In the latter case, these are often taxed through Income Tax, though presently here in the UK we have some special rules for dividends that make them a little more tax efficient. We could abolish those and instead tax them as ordinary income — the original justification for the different treatment was that the money had already been subject to Corporation Tax and that taxing it twice was, essentially, double taxation.

The elephant in the room here is probably overseas distributions or capital gains, and the solution there is quite straightforward: a withholding tax. So, for instance, if a company pays a dividend to an entity (a person or a company) that is outside of the United Kingdom, a UK company should apply income tax at full rate to that money at source. That tax could then be claimed back by the foreign entity if it can show that it has been taxed on the money. There are variations we could consider (for instance, perhaps at most the amount paid in tax in the foreign jurisdiction could be claimed back, even if the UK payment was higher), but the central idea is that you make it impossible to take the money out without paying some tax on it.


  • Corporation Tax is negatively correlated with growth.

  • Corporation Tax should fall on the owners (typically shareholders) of corporations, but in practice is partially borne by customers and employees.

  • Corporation Tax is based on profits, and as such is easy to manipulate, particularly for “multinationals”.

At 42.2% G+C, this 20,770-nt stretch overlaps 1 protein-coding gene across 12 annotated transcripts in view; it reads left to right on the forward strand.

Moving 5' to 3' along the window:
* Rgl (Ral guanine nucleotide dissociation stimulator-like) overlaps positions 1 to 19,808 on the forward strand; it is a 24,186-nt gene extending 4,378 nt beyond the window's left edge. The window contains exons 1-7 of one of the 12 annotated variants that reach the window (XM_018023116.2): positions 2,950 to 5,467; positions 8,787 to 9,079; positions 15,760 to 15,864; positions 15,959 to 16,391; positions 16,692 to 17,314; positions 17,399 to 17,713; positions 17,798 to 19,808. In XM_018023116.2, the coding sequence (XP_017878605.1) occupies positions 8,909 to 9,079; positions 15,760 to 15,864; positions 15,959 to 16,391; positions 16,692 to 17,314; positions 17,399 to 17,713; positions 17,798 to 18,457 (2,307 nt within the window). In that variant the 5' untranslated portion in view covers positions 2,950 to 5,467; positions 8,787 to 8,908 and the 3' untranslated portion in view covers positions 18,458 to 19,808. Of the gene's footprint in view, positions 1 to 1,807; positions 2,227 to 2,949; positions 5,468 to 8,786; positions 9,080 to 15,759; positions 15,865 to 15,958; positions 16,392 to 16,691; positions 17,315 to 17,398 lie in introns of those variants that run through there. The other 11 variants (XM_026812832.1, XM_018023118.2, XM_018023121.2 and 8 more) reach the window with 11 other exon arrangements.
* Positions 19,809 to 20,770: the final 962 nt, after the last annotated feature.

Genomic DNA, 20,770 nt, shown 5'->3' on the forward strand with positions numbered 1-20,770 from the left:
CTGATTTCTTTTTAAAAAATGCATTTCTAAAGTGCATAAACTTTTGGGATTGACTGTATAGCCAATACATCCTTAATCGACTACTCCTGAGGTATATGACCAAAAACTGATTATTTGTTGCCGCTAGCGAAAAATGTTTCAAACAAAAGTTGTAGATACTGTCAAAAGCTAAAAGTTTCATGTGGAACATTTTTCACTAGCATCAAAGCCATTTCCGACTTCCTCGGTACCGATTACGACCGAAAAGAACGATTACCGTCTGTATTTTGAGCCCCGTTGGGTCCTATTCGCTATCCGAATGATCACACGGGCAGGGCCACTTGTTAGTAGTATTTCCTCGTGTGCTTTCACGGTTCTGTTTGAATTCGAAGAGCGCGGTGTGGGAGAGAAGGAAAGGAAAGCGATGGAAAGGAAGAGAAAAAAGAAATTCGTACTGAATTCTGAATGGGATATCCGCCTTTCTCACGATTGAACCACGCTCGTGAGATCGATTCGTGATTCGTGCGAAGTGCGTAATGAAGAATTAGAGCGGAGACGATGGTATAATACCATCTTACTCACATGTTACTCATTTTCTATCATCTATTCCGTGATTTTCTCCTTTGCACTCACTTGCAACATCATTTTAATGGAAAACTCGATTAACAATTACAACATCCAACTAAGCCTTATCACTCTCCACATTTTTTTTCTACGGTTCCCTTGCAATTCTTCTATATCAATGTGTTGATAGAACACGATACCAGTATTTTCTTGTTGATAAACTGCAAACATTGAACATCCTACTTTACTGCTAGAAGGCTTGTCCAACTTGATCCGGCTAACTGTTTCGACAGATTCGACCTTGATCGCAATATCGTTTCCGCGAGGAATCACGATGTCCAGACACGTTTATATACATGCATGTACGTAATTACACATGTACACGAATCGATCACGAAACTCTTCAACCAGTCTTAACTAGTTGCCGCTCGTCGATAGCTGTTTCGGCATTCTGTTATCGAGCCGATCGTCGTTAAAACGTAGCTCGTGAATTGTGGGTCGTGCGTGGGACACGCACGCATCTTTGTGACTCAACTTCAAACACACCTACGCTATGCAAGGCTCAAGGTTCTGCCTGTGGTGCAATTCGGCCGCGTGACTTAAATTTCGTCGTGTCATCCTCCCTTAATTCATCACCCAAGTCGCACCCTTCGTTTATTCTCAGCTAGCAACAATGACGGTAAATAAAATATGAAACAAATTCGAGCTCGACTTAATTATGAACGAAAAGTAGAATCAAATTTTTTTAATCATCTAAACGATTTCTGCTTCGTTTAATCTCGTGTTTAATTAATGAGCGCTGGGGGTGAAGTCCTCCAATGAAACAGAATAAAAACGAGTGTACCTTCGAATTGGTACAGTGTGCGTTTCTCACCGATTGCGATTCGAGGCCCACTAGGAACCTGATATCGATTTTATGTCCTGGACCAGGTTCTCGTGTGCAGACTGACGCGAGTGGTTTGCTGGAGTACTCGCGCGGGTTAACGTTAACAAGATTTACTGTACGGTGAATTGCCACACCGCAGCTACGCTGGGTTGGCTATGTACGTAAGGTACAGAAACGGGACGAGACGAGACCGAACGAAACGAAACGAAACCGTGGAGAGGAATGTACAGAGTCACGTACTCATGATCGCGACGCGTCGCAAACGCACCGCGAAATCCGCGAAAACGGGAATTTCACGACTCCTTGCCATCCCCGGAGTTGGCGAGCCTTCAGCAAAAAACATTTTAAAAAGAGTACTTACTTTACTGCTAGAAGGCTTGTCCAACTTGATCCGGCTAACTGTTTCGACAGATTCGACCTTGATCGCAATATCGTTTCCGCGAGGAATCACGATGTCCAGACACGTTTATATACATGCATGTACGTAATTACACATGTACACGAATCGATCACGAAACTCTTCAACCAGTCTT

• To try to prevent manipulation, the rules have become increasingly complex in many jurisdictions — for instance, banning “depreciation” (here in the UK we have “capital allowances” instead), attempting to regulate the prices of “intra-company” transfers (i.e. sales between related legal entities) to prevent “profit-shifting” and so on. This complexity is good for accountants and lawyers, but it’s very bad for smaller businesses (and therefore bad for competition, and thereby consumers) and makes it more likely that loopholes are inadvertently introduced.

  • The notion that businesses will “play fair” is a nonsense. Big businesses, in particular, have every incentive not to; they have adequate funds and staff to challenge the tax authorities, and the sums involved can be colossal. They can also afford to employ the best and brightest — wages in public service are typically more restricted, and worse, if someone is really good, business may eventually poach them. On the other hand, small businesses are more likely to play fair because they don’t have those resources and want to concentrate on their business, so treating everyone the same way is likely to be advantageous to big business (whether you’re going to come down hard on everyone or not).

On Personal Taxation

It is often asserted that it is “immoral” not to pay your “fair share” of tax. But what is your fair share? Let’s think about that for a moment.